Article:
Southeast Asian governments face the dual challenge of driving development agendas for their populations while responding to the effects of climate change caused by the greenhouse gasses emitted over decades by advanced economies. Today, SEA is one of the most vulnerable regions in the world to climate disasters.
With eight out of 10 ASEAN member states at COP26 committing to net zero targets by 2050, low carbon inclusive growth is vital for sustainable climate resilience. Digital innovation can be a key enabler in this transition, from achieving operational efficiency to transforming whole industries and managing the impact of climate change.
Top left to right: Akito Tanaka, Senior Staff Writer and Chief Business News Correspondent, Nikkei Asia; Dr. Ming Tan, Executive Director of TFGI; Setiaji Setiaji, Chief, Digital Transformation Officer, Ministry of Health, Indonesia; Dr. Benjamin Koetz, Head of Sustainable Initiatives Office, Earth Observation Directorate, European Space Agency
Bottom left to right: Adrienne Heinrich, Head, AI & Innovation Center of Excellence, Aboitiz Data Innovation; Emily Ng, Head of Majors Accounts for Asia, Zoom
Moderator and panelists:
- Akito Tanaka, Senior Staff Writer and Chief Business News Correspondent, Nikkei Asia
- Dr. Ming Tan, Founding Executive Director, Tech for Good Institute
- Setiaji Setiaji, Chief, Digital Transformation Officer, Ministry of Health, Indonesia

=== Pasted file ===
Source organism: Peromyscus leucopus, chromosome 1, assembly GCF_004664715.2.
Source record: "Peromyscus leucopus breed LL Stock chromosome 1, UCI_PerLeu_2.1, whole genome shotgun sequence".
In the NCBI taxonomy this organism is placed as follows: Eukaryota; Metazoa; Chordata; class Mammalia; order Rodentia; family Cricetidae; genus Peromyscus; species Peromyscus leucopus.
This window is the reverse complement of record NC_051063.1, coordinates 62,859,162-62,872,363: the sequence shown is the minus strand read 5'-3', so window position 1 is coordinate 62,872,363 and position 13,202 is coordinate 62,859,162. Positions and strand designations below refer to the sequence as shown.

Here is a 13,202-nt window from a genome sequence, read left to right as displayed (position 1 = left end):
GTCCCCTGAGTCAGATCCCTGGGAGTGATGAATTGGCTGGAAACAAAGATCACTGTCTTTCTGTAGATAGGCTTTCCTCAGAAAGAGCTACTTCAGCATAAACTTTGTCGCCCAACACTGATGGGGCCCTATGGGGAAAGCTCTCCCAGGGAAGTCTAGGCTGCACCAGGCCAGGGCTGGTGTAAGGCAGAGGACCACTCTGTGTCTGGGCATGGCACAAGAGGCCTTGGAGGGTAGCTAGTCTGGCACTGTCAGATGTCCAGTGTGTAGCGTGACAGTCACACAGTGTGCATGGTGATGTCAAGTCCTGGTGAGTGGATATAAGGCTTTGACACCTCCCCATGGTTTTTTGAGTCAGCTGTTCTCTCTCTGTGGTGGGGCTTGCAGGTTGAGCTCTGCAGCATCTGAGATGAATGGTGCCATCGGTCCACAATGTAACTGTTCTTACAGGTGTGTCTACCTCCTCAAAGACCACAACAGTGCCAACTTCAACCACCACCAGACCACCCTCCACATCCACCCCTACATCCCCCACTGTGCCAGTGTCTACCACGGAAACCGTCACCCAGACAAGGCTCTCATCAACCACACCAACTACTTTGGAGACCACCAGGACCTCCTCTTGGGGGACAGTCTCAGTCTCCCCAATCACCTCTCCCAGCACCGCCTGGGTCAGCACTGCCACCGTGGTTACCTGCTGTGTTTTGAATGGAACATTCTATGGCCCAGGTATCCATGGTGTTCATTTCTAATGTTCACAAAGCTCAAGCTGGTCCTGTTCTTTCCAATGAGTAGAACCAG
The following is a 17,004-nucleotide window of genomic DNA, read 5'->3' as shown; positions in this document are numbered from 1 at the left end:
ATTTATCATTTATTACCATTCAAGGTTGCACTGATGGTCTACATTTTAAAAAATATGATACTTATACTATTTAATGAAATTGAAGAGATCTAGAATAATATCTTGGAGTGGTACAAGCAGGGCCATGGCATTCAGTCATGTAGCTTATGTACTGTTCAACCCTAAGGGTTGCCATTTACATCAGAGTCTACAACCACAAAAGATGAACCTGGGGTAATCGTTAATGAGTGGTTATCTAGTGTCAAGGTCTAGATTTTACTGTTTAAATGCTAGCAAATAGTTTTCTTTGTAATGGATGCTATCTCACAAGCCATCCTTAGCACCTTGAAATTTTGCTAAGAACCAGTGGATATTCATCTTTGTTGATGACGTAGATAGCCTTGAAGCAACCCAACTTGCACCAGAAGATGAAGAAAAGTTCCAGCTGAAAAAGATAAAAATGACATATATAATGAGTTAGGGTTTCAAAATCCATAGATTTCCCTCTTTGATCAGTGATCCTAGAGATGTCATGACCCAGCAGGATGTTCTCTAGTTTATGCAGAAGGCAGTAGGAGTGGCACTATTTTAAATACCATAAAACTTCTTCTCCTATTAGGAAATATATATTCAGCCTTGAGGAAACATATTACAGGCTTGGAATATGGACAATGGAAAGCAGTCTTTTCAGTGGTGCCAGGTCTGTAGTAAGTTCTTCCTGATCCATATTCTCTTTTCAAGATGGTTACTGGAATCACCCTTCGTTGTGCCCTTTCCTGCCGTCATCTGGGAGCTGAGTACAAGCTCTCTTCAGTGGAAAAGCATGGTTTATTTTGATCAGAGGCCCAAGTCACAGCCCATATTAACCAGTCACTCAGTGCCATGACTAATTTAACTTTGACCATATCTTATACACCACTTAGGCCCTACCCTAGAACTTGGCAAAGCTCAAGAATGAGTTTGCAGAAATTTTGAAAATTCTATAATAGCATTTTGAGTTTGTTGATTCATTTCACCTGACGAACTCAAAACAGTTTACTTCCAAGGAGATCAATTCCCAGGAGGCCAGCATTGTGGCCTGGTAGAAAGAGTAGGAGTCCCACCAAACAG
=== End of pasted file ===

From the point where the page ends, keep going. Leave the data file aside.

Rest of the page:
- Dr. Benjamin Koetz, Head of Sustainable Initiatives Office, Earth Observation Directorate, European Space Agency
- Adrienne Heinrich, Head, AI & Innovation Center of Excellence,
- Emily Ng, Head of Majors Accounts for Asia, Zoom
Key insights from the panel:
- Digital platform companies play a critical role in pivoting consumers and MSMEs towards more sustainable consumption habits and business models
SEA has approximately 71 million micro, small and medium enterprises. They account for 97% of all businesses in the region and employ two thirds of the working population. A survey published in 2020 by the Carbon Trust showed that almost 90% of MSMEs were aware of the ongoing climate emergency and were supportive of efforts to address climate change. Yet the same study found that there remains formidable barriers to MSMEs doing more, especially as they lack time, money and expertise.
Digital platform companies can be influential in both digitalising MSMEs and enabling their pivot towards more sustainable practices. For instance, Logivan, the largest truck-matching platform in Vietnam, enables real-time tracking and connects independent truckers to small enterprises for goods delivery. This helped resolve previous manual matching efficiencies which were estimated to be 21% of its GDP. Through Logivan, operational efficiency was realized helping these independent truckers earn more while reducing shippers carbon emissions. Last year, it delivered almost 30% reductions in Scope3 Logistics Emissions for its clients.